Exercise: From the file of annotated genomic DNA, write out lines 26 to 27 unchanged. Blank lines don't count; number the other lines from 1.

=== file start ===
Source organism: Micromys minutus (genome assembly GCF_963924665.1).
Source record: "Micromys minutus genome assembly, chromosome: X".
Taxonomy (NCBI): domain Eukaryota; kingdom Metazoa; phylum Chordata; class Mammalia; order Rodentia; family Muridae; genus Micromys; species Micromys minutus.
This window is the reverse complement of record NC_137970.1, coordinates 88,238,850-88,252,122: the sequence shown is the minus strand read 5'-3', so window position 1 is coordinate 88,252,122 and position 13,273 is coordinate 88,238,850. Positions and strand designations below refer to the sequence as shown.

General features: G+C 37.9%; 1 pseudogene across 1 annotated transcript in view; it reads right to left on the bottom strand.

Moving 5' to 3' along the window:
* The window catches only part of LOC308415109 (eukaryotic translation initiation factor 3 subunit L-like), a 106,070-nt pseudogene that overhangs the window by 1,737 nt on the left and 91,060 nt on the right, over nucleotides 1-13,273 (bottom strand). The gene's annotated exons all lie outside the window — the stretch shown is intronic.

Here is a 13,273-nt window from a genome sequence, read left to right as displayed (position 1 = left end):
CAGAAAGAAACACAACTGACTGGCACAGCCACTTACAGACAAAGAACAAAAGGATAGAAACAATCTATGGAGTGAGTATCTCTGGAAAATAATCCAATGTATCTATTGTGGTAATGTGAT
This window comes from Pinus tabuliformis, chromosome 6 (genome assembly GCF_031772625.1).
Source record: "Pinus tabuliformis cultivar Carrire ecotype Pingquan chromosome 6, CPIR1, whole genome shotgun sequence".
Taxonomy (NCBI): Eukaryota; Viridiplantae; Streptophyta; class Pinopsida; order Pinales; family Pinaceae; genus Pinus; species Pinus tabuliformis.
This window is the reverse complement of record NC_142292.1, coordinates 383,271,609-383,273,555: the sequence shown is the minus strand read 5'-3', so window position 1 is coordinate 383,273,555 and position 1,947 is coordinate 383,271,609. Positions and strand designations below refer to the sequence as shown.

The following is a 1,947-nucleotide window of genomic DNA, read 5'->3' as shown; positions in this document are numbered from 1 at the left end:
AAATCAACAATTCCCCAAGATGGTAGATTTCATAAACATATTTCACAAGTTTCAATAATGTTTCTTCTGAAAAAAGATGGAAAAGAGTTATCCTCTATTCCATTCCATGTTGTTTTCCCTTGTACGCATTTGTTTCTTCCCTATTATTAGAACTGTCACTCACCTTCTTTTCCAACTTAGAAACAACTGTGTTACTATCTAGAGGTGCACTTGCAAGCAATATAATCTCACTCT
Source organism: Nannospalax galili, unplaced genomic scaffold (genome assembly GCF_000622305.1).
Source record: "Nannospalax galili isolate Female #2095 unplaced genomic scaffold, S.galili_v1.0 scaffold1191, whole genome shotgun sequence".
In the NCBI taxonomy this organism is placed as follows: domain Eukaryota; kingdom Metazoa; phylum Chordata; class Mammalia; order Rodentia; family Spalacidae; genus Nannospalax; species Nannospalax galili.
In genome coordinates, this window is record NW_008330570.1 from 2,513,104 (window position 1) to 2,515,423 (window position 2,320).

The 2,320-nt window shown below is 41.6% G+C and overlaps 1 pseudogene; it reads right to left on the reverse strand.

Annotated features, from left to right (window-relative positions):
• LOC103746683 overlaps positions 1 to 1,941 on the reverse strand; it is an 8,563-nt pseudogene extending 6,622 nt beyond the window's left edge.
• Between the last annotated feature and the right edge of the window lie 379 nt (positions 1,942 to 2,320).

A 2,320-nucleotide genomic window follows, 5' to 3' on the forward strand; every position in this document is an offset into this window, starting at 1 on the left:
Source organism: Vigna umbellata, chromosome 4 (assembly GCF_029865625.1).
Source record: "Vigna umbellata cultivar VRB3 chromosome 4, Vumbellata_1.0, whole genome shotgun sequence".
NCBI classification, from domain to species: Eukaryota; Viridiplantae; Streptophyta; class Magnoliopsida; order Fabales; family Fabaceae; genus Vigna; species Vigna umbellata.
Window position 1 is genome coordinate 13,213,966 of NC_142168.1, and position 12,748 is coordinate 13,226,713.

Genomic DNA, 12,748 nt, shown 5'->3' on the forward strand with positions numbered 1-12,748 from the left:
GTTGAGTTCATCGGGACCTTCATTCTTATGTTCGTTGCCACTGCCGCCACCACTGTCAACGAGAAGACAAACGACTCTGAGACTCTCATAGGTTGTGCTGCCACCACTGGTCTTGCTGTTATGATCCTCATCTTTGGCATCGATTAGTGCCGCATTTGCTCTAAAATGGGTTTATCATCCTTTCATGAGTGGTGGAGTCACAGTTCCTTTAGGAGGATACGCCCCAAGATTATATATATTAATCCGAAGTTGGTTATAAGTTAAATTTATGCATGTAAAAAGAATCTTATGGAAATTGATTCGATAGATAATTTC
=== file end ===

Source record: "Vigna umbellata cultivar VRB3 chromosome 4, Vumbellata_1.0, whole genome shotgun sequence".
NCBI classification, from domain to species: Eukaryota; Viridiplantae; Streptophyta; class Magnoliopsida; order Fabales; family Fabaceae; genus Vigna; species Vigna umbellata.